Academy Awards Remind Us That TV Dramas are Superior to Movies

By Jack Myers TomorrowToday Archives
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It is no coincidence that the three-month strike by members of the Writers Guild of America ended just in time to mount the production of the 80th Annual Academy Awards. It's the biggest night of the year for the movie industry and the second-biggest (after Super Bowl Sunday) for television. It has also become a prime showcase for advertisers, some of whom choose to place their biggest and best commercials of the year in the Oscar telecast, safely away from the intense competition of Super Bowl ad derby and the Monday morning quarterbacking that follows.

Certainly, the presentation on ABC this Sunday of the Academy Awards stands to receive greater scrutiny than usual. Because of the strike, indefatigable producer Gil Cates has had to scramble to pull together the production; host Jon Stewart and his writers have had less time than usual to craft a monologue that will impress professional and armchair critics; and the millions of television viewers who still enjoy glamorous Hollywood traditions have been craving an award show fix since the strike left the Golden Globes telecast in a shambles.

In short, all indicators point toward increased interest in this year's big show by the industry and the audience alike.

What a shame, then, that the movies that are at the center of this year's gala are such a collective letdown. I'll be shocked if ratings for this year's show are not lower than last year's telecast. If I'm being honest, as American Idol judge Simon Cowell might say, the only movie among this year's Best Picture nominees that is of any interest to anyone outside of the media and related businesses is the heartfelt teen-pregnancy comedy Juno, a big hit at multi-plexes and shopping malls across the land. (Currently, it is also the movie to beat in this week's JackMyers Media Industry Poll.) Similarly, the young star of that film, Ellen Page, is the Best Actress nominee who matters the most to most of the movie-going public (that would be young people). Me, I'm rooting for Julie Christie to take home the Best Actress award for her heartbreaking performance as an Alzheimer's victim in Away From Her, but that's because I'm from another era and have been a fan of Ms. Christie's since the days of Don't Look Now, McCabe & Mrs. Miller and Shampoo. Even so, I would be very pleased to see Miss Page win at Sunday's ceremony. But I don't think she will.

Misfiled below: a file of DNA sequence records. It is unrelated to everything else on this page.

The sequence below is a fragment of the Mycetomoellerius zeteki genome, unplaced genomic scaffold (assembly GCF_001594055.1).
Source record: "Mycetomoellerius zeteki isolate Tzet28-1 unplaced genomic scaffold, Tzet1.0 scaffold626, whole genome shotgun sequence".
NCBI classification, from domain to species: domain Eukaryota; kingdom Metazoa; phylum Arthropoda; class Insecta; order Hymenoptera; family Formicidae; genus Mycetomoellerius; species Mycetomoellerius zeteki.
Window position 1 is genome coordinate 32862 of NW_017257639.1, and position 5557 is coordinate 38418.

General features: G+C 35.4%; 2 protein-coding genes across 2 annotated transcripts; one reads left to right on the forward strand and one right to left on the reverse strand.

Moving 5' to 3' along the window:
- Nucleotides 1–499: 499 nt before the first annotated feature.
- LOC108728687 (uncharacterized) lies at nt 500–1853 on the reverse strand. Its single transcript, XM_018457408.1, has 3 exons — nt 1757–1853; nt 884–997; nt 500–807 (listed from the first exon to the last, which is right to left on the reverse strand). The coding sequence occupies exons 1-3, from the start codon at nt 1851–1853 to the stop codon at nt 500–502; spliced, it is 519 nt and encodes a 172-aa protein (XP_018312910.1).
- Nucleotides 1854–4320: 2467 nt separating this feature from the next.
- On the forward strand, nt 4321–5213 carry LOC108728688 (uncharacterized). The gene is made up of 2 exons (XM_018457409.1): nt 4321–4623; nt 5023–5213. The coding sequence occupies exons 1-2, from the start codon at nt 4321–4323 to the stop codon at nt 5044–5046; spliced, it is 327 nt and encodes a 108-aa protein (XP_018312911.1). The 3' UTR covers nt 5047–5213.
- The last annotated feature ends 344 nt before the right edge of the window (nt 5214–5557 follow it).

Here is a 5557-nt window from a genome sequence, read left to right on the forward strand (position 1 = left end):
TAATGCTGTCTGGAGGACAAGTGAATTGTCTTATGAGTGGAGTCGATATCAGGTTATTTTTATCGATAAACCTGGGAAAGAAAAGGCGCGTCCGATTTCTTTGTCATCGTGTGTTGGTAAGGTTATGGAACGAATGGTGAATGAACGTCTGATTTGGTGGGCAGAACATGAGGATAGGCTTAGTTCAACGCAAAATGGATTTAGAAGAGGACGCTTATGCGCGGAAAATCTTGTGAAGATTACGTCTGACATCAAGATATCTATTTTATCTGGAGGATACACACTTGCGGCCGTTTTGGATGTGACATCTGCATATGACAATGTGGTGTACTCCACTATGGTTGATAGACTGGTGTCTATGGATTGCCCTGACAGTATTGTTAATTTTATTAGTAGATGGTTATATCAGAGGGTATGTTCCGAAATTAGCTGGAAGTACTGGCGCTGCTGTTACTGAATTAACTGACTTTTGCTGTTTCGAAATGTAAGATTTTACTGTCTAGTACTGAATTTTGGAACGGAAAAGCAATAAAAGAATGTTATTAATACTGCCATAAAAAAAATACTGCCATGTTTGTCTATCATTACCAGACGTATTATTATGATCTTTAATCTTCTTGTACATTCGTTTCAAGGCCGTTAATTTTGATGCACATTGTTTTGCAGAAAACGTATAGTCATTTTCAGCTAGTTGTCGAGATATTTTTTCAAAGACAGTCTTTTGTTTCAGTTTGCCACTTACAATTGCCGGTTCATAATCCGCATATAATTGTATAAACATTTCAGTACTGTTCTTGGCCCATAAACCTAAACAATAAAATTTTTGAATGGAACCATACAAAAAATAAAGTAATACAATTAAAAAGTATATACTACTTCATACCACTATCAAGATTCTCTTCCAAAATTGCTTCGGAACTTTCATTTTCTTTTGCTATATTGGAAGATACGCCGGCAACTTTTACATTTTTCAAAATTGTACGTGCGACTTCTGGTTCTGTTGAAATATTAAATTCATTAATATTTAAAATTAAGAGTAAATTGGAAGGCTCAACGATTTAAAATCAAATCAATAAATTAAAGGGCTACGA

What bothers me about the other nominees for Best Picture – Atonement, No Country for Old Men, There Will Be Blood and Michael Clayton – is that there isn't a movie in the pack that delivered an entertainment experience equal to that of so many of the drama series that the broadcast and pay and basic cable networks offered last year. That's not to say that any of them are bad movies. But none of them have generated a level of buzz equal to that of the best television series of 2007, most of them still on their respective networks or set to return sometime this year.

It seems movies just can't keep up with television these days, especially television drama. As I sat through a Sunday matinee of the very overrated Atonement, for example, I couldn't help but think about the review screeners of The Wire that were waiting for me at home, or the episode of Friday Night Lights I had recorded two days earlier but had not yet watched. My mind even drifted to the delightfully twisted BBC drama series Shameless (telecast in the United States first on BBC America and later on Sundance Channel), which features a very early (and very winning) performance by Atonement star James McEvoy.

Come to think of it, the movies celebrated at the 2007 Academy Awards had almost as little collective impact as this year's batch. But at least we had Helen Mirren, fresh off her twin television triumphs Elizabeth I and Prime Suspect VII; Forest Whitaker, who had just completed a triumphant turn on The Shield; American Idol alumna Jennifer Hudson, and young Hollywood superstar Leonardo DiCaprio among the nominees. Indeed, one must go back to the nominated movies of 2005 – Brokeback Mountain, Crash, Good Night and Good Luck and the documentary March of the Penguins among them – to find films people seemed genuinely excited about at the time.

I have to admit that, for the first time in my adult life, if I did not have to watch the Academy Awards as part of my job description I would probably go to bed early during this year's telecast, or at least allow myself to fall asleep while watching. Because unless Juno pulls an upset, I really don't care about the outcome in any category.

As an alternative to sleep, perhaps at 10 p.m. I'll click over to Breaking Bad on AMC. I am so locked into this aggressively fascinating show that I don't know if I can stand the wait between recording it on Sunday and watching it on Monday. No movie in all of 2007 or in 2008 to date has impressed me as much as Bad – or, for that matter, AMC's other recent foray into weekly dramatic television Mad Men, the complex period drama about advertising executives in the early Sixties.

Breaking Bad, about a 50-year-old chemistry teacher with inoperable lung cancer (and an uncooperative HMO) who disastrously dabbles in the manufacturing and distribution of crystal meth as a means of providing for his pregnant wife and his physically challenged teenage son before his passing, is a perfect example of the bold, ballsy, brilliant dramatic work being done on series television today. Surely, if Bad were a feature film rather than a television series it would be a big part of Hollywood's biggest night. Come to think of it, Emmy recognition doesn't seem adequate for the performance series star Bryan Cranston is delivering in this show. He should be honored with an Oscar!


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